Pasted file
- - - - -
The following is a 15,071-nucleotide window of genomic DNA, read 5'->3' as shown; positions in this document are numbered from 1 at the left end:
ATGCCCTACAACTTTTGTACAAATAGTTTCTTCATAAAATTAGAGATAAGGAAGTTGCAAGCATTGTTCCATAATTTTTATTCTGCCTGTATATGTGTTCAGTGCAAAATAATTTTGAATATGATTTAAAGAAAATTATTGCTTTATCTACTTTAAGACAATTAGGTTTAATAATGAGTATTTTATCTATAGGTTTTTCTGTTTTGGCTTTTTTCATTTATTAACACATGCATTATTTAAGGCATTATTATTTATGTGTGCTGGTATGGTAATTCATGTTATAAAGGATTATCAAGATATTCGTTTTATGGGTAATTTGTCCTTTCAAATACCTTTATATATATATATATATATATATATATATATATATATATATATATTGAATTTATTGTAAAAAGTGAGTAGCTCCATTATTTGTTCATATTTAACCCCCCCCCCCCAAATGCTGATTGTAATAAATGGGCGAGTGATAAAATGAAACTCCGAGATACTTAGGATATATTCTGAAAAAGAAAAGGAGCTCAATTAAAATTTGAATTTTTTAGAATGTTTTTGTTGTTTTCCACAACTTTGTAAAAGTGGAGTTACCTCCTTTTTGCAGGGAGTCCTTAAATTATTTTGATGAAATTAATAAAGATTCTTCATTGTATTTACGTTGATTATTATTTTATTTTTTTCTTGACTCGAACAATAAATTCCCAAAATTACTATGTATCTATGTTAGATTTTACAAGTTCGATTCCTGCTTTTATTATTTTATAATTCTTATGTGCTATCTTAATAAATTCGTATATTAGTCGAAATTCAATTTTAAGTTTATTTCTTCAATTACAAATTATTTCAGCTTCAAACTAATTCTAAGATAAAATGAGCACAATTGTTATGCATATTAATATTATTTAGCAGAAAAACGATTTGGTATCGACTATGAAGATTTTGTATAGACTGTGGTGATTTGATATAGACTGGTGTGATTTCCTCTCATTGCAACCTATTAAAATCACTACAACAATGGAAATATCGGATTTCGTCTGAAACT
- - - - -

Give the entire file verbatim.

The following is a 15,071-nucleotide window of genomic DNA, read 5'->3' as shown; positions in this document are numbered from 1 at the left end:
ATGCCCTACAACTTTTGTACAAATAGTTTCTTCATAAAATTAGAGATAAGGAAGTTGCAAGCATTGTTCCATAATTTTTATTCTGCCTGTATATGTGTTCAGTGCAAAATAATTTTGAATATGATTTAAAGAAAATTATTGCTTTATCTACTTTAAGACAATTAGGTTTAATAATGAGTATTTTATCTATAGGTTTTTCTGTTTTGGCTTTTTTCATTTATTAACACATGCATTATTTAAGGCATTATTATTTATGTGTGCTGGTATGGTAATTCATGTTATAAAGGATTATCAAGATATTCGTTTTATGGGTAATTTGTCCTTTCAAATACCTTTATATATATATATATATATATATATATATATATATATATATATATTGAATTTATTGTAAAAAGTGAGTAGCTCCATTATTTGTTCATATTTAACCCCCCCCCCCCAAATGCTGATTGTAATAAATGGGCGAGTGATAAAATGAAACTCCGAGATACTTAGGATATATTCTGAAAAAGAAAAGGAGCTCAATTAAAATTTGAATTTTTTAGAATGTTTTTGTTGTTTTCCACAACTTTGTAAAAGTGGAGTTACCTCCTTTTTGCAGGGAGTCCTTAAATTATTTTGATGAAATTAATAAAGATTCTTCATTGTATTTACGTTGATTATTATTTTATTTTTTTCTTGACTCGAACAATAAATTCCCAAAATTACTATGTATCTATGTTAGATTTTACAAGTTCGATTCCTGCTTTTATTATTTTATAATTCTTATGTGCTATCTTAATAAATTCGTATATTAGTCGAAATTCAATTTTAAGTTTATTTCTTCAATTACAAATTATTTCAGCTTCAAACTAATTCTAAGATAAAATGAGCACAATTGTTATGCATATTAATATTATTTAGCAGAAAAACGATTTGGTATCGACTATGAAGATTTTGTATAGACTGTGGTGATTTGATATAGACTGGTGTGATTTCCTCTCATTGCAACCTATTAAAATCACTACAACAATGGAAATATCGGATTTCGTCTGAAACT